County Board Chairman Lee Schlenvogt told Ozaukee Press he opposed the referendum resolution because it would divide the board along partisan lines.

Schlenvogt’s wish to keep the county’s legislative body free of the bitter political divisions that so frequently taint the governing efforts of the Wisconsin Legislature and U.S. Congress is understandable, but that ship has already left the dock. That was evident in the board’s heated political stand-off over the referendum resolution.

Besides, rather than encouraging partisan warfare, passing the issue off to voters in a referendum would be a way for board members to keep their distance from what they view as a controversial issue while encouraging public participation in government. Can anything be more democratic than letting the voters speak?

That happens to have been the advice of the U.S. Supreme Court. Wisconsin’s most recent redistricting, widely considered one of the country’s worst examples of gerrymandering, got to the high court after a panel of federal judges declared it unconstitutional. Supreme Court justices declined to rule on the case on the grounds that it was a matter to be resolved by the state and not the federal government. They recommended that it be decided by voters.

Non-binding referendums cannot force nonpartisan redistricting, of course, but at least they are an indication of where voters stand on the issue. Bills to adopt nonpartisan redistricting principles have been introduced in the Wisconsin Legislature, but they will go nowhere because the Republican majority is not going to pass legislation that could make it difficult for members to keep their jobs. The same would be true of a Democratic majority.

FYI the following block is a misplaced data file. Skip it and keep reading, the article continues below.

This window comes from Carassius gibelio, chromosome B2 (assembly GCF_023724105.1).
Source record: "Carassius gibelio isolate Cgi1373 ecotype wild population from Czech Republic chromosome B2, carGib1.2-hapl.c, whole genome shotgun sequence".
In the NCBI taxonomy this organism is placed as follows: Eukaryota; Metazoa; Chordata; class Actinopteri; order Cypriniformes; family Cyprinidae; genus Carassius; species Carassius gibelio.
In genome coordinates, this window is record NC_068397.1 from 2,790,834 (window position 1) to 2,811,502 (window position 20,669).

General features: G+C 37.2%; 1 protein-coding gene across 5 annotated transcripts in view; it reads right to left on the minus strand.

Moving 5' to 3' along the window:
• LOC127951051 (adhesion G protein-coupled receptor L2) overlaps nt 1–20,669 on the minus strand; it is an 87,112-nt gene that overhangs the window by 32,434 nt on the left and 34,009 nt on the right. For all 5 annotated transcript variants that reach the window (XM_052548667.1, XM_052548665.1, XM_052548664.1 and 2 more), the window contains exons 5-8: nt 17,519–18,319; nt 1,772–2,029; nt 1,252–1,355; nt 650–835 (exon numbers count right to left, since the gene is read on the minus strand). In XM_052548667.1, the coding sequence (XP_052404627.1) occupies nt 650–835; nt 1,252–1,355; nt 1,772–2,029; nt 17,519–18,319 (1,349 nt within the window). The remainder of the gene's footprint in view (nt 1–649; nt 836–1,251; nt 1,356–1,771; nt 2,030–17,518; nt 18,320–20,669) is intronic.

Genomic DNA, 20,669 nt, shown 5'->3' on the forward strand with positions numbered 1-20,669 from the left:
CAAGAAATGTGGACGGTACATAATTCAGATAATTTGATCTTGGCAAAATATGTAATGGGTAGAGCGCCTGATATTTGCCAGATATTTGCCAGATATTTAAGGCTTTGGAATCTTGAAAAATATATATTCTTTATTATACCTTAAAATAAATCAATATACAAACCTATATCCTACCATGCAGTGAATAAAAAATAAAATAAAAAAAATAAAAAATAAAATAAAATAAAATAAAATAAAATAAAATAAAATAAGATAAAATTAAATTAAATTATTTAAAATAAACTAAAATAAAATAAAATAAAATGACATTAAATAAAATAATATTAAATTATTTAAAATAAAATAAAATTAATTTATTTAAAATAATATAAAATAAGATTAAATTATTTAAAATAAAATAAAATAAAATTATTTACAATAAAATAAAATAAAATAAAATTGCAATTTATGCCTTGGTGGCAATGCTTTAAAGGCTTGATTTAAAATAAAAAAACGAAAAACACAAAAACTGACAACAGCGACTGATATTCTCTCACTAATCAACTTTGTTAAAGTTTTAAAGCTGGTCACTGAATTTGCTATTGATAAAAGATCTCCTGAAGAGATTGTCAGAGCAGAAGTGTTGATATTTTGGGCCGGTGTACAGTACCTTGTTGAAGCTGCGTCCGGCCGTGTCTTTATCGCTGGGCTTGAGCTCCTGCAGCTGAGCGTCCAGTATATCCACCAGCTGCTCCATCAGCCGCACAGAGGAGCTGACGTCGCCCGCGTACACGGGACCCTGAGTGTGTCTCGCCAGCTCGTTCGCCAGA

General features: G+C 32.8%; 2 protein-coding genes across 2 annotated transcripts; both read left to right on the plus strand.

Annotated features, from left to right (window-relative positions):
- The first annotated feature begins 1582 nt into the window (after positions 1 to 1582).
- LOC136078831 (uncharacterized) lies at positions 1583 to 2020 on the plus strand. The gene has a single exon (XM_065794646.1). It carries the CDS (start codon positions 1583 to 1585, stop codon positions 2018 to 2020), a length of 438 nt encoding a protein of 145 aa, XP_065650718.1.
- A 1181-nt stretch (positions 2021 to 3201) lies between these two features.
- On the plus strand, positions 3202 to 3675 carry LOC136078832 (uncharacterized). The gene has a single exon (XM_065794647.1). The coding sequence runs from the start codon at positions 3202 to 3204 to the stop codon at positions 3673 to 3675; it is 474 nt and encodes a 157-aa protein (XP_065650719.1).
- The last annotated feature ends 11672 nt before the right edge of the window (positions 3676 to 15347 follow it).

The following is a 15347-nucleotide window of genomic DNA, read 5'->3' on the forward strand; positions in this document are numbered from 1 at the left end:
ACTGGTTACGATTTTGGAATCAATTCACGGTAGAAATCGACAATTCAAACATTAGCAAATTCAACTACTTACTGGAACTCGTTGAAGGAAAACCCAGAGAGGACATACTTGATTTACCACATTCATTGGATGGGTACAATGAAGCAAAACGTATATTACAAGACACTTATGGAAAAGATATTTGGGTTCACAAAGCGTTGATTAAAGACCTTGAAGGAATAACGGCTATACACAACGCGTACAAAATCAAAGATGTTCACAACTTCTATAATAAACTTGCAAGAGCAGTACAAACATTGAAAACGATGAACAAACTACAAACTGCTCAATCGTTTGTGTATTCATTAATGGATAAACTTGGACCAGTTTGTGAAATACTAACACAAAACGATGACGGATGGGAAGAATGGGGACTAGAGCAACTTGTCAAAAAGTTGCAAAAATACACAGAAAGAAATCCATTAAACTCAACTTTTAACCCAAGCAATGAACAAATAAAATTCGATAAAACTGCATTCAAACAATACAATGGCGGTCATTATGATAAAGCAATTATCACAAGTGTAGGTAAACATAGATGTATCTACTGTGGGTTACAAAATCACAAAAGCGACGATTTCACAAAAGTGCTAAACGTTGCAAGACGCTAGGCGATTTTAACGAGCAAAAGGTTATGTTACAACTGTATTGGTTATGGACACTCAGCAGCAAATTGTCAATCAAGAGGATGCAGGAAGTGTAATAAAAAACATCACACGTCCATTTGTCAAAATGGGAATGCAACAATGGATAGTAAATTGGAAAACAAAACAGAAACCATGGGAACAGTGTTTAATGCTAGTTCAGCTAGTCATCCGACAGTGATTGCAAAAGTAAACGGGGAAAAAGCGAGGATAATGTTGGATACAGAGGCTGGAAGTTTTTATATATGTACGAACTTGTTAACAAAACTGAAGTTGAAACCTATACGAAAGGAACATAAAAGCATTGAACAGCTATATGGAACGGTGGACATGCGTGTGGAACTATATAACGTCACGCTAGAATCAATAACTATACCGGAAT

It is obvious that any movement toward fair redistricting will have to start at the grass-roots level, which is precisely why those eight County Board members—Jennifer Rothstein, Alice Read, Janette Braverman, Justin Strom and David Hendricks, all of Mequon; Linda Krieg and Kathy Geracie of Cedarburg; and Rob Holyoke of Thiensville—are seeking a referendum in Ozaukee County.

Though it was clear that a majority opposed it, the resolution got a stay of execution when the board voted to put a final vote off until Jan. 15.

The delay was ostensibly intended to give the county corporation counsel time to review the referendum resolution. But optimistic believers in good government might hope that, with a month to consider it, opponents of the referendum will come to the conclusion that giving voters an opportunity to be heard on the fairness of the districts in which they vote is hardly a radical concept.

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Ozaukee Press

Wisconsin’s largest paid circulation community weekly newspaper. Serving Port Washington, Saukville, Grafton, Fredonia, Belgium, as well as Ozaukee County government. Locally owned and printed in Port Washington, Wisconsin.

125 E. Main St.
Port Washington, WI 53074